Women's representation in video games has been a hot button topic for the industry for the last few years, (and really since the beginnings of the industry). There are remarkably few female characters in major games, and it seems like even fewer hold positions of significance within the companies making these games.
That being said, some of these video game companies are t least attempting to remedy some of these issues with women's representation in the industry. Though as it goes, the best laid plans of mice and men often go awry.
Microsoft has been running a Women in Gaming Luncheon at GDC for the past 16 years. Every year, around 200 or so women gather for this luncheon, to discuss the challenges faced by women in the industry and to network together, building better relations and hopefully opening new doors for these women.
So you can imagine the controversy that cropped up last Friday, when Microsoft seriously dropped the ball.
Just hours after their 16th annual WIG Luncheon, Twitter was lit up with images of a Microsoft Dev Party, where part of the 'entertainment' was scantily-clad women dancing in schoolgirl outfits.
The images first came to light after being tweeted by Kamina Vincent, an editor at Tin Man Games. They depict these women in their scandalizing outfits dancing on podiums. Vincent spoke with the Huffington Post about the party, and said that she spoke to one of these women:
“She introduced herself and asked if we were having fun,” Vincent continued. “I asked what her role was at the party. She told me that they had been hired to speak with attendees and encourage them to the dance floor.”
In her twitter frenzy, Vincent talks about how it is a low, low move to have Microsoft trying to engage the young men at the party by sexualizing women. I have to agree here. Even had this happened on a day that wasn't ALSO the Women in Gaming Luncheon, it would be a gross, if accurate, representation of the Boys' Club that is the video game industry.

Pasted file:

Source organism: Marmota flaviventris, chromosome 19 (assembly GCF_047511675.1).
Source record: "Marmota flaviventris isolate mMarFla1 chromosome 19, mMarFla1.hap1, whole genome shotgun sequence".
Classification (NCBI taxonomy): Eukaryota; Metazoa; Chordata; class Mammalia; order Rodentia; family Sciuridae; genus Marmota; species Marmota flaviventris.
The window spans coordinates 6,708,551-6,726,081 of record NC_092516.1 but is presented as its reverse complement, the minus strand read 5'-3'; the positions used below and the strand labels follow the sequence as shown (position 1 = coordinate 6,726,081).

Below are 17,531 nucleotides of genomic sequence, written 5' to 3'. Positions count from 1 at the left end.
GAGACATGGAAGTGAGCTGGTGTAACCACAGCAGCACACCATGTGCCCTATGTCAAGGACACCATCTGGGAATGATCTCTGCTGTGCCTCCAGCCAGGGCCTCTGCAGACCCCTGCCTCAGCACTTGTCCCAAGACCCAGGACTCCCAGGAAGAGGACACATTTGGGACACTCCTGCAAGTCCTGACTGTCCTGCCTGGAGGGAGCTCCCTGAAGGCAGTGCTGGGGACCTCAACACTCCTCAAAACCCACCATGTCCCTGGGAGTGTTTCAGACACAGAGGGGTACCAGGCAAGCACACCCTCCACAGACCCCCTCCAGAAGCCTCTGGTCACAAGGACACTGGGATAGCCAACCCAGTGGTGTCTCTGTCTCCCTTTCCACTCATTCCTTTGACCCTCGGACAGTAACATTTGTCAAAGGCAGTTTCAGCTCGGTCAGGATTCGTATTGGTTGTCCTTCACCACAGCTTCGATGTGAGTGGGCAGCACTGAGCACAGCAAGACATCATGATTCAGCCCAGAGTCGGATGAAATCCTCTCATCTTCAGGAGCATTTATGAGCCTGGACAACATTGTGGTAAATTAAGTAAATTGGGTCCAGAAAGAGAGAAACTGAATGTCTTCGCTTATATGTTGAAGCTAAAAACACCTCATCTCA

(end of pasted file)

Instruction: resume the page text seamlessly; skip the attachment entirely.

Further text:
Of course, in the wake of this information and criticism, Microsoft has been trying to put out fires, releasing a couple of statements about the whole affair. Phil Spencer, the head of Microsoft's Xbox division, quickly released a couple statements of apology for the incident.
Here's the longer one:
How we show up as an organization is incredibly important to me. We want to build and reflect the culture of team Xbox - internally and externally - a culture that each one of us can represent with pride. An inclusive culture has a direct impact on the products and services we deliver and the perception consumers have of the Xbox brand and our company, as a whole.
It has come to my attention that at Xbox-hosted events at GDC this past week, we represented Xbox and Microsoft in a way that was absolutely not consistent or aligned to our values. That was unequivocally wrong and will not be tolerated. This matter is being handled internally, but let me be very clear - how we represent ourselves as individuals, who we hire and partner with and how we engage with others is a direct reflection of our brand and what we stand for. When we do the opposite, and create an environment that alienates or offends any group, we justly deserve the criticism.
It's unfortunate that such events could take place in a week where we worked so hard to engage the many different gaming communities in the exact opposite way. I am personally committed to ensuring that diversity and inclusion is central to our everyday business and our core values as a team – inside and outside the company. We need to hold ourselves to higher standards and we will do better in the future.
In my opinion, I think this apology is a lot better than the kinds of press releases we're used to seeing from gaming bigwigs. Spencer doesn't try to separate himself or the brand from this incident, and it appears as though he is recognizing the shittiness of the whole thing.
I think specifically the line about going against what their values are, about deserving the criticism, is an important stance to take. Acknowledge that you messed up and work to make sure it doesn't happen again.
That being said, talk is cheap. It feels cheapened, because though Microsoft hosts events like the Women in Gaming Luncheon, they clearly have misaligned values, if you can go from that to this in the same day. You're either in favor of empowering women to get into the industry, or you want to use them as props, decoration. There is no middle in this circumstance. Less than 30% of Microsoft's employee base are women.
Hopefully this will force some people to wake the hell up and start fixing what's broke.